A Review of The Saint of Milk and Flames by Kate Garrett


Review by James H Duncan

I was one of the fortunate few who ordered an annotated copy of Kate Garret’s book, The Saint of Milk and Flames, and reading through these guided poems felt a bit like having a long talk with an old friend about the many ways in which we walk through two worlds at once—the one we see and the one that only reveals itself in the trickiest and subtlest of ways.

The poems are clean and crisp yet dreamlike, balancing accessible narratives against the candle-flame dance of wordplay and imagery. That balance plays out in different ways as the book progresses, and even without the insights offered through Kate notes in my version, I enjoyed seeing all the ways in which that dreamlike world reached into our daily activities through ritual, lore, incantation, and a belief in something greater than ourselves, however you might interpret that. They are poems that speak to the practical challenges of the real world—medical, occupational, familial— entwined with hints of the esoteric and mystical, against zodiac forewarnings and intuitive dreams.

One line that jumped out to me in the poem “Solitaire” was “Everyone’s clarity comes in a different package.” That phrase summed up one of the strongest ideas in this book: the concept that whether you believe in witchcraft and magic, or you lean toward religion and faith, or perhaps none of that at all, our understanding of the world, our clarity, is unique to each of us, our assurances in ritual, our attempts to understand signs, our well-intentioned steps along the footpath. We each seek a way that clear, if only for a little bit ahead of us, and the poems in this book here show a way one might interpret the signals and symbols hidden all around.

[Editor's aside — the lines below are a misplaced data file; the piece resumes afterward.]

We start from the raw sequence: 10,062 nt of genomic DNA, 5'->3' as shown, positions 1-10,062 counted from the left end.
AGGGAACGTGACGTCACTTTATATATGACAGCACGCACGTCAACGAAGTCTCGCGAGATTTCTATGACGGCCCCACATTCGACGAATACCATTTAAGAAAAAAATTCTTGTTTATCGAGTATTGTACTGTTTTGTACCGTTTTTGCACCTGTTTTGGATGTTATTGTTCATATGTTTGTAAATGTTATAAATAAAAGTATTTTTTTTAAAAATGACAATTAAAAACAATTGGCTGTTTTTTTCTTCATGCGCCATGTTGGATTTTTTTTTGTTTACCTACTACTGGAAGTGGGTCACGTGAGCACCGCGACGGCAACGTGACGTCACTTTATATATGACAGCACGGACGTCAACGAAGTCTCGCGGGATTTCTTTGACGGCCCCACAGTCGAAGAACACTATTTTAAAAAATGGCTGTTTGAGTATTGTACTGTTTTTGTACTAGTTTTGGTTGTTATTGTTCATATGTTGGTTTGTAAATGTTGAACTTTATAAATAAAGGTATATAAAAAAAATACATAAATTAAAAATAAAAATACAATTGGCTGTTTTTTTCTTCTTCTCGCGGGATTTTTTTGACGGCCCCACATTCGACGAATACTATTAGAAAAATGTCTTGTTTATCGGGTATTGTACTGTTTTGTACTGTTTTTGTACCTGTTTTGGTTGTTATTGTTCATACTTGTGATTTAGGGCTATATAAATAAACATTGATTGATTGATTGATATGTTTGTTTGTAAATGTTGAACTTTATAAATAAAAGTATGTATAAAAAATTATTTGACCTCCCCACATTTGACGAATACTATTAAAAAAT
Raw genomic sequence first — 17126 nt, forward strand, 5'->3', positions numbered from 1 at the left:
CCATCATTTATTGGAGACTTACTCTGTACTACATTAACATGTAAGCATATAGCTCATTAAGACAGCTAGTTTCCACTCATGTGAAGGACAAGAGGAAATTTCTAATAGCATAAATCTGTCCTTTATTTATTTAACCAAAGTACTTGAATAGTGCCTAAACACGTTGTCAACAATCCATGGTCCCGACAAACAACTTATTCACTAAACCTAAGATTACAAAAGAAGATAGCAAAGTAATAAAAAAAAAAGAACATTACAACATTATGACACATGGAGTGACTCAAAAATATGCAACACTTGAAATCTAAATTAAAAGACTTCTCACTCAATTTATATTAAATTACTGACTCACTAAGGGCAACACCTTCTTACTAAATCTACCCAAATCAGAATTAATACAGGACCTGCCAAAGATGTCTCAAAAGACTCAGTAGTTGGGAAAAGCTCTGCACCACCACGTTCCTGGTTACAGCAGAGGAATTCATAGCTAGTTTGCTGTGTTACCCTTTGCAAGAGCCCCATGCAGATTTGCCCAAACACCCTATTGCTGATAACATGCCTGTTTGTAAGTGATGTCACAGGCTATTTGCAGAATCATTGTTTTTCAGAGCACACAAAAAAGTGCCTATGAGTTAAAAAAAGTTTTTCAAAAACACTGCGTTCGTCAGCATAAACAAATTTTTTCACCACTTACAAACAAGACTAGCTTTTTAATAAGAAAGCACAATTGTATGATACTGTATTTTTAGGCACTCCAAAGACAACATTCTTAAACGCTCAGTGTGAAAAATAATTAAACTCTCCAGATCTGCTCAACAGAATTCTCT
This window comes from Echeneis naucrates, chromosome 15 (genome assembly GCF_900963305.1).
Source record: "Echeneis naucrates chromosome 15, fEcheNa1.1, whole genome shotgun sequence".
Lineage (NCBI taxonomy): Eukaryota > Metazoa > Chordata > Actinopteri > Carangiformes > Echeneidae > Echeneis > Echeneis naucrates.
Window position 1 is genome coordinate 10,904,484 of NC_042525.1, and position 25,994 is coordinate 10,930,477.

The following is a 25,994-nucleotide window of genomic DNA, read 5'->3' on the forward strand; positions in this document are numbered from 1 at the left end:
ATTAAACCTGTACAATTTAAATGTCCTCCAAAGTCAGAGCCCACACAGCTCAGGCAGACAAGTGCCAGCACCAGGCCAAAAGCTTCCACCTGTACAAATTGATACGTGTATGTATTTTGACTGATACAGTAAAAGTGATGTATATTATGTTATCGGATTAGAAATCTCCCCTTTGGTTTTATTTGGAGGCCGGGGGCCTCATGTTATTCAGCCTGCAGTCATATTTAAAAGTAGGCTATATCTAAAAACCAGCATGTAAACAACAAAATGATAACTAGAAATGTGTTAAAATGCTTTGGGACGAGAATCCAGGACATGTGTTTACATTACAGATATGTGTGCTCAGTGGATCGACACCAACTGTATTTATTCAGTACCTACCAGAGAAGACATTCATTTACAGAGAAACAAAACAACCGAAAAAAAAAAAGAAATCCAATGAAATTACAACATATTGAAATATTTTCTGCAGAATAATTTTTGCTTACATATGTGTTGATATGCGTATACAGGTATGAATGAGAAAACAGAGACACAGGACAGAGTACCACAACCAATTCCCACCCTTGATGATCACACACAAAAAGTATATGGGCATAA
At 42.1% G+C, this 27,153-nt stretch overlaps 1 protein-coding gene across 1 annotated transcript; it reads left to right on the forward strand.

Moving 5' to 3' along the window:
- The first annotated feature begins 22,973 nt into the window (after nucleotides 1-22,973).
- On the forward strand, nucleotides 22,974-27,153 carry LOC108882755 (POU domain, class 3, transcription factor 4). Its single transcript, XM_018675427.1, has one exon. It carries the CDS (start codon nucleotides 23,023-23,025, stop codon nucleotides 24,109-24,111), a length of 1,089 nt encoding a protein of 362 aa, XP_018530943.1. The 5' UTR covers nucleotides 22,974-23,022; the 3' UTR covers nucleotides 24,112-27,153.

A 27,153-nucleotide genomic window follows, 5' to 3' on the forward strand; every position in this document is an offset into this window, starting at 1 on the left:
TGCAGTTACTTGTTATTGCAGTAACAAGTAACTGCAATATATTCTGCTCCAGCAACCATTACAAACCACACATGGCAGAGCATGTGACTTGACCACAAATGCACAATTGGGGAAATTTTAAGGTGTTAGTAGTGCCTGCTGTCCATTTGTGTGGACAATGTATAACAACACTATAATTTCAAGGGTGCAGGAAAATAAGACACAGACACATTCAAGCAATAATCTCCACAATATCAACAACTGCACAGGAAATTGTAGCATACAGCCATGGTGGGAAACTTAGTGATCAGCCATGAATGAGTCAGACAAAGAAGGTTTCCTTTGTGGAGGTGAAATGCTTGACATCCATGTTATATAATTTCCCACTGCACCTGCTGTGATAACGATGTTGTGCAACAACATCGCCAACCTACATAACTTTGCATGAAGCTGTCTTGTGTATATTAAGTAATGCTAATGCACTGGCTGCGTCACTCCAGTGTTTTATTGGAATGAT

Overall the poems take faith in the goodness of ourselves, in our families, in humanity, in our efforts to push through harrowing challenges in this world, all while intuiting the ethereal effects of the many kinds of magic working behind the curtains, occasionally giving us glimpses of something mystical, and offering plenty to write about. Kate’s insightful work is always a pleasure and a joy.

No comments:

Post a Comment

The views and opinions expressed throughout belong to the individual artists and may or may not coincide with those of the other artists (or editors) represented within the magazine. Hobo Camp Review supports a free-for-all atmosphere of artistic expression, so enjoy the poetry, fiction, opinions, and artwork within, read with an open mind, and comment wisely. Thanks for stopping by the Camp!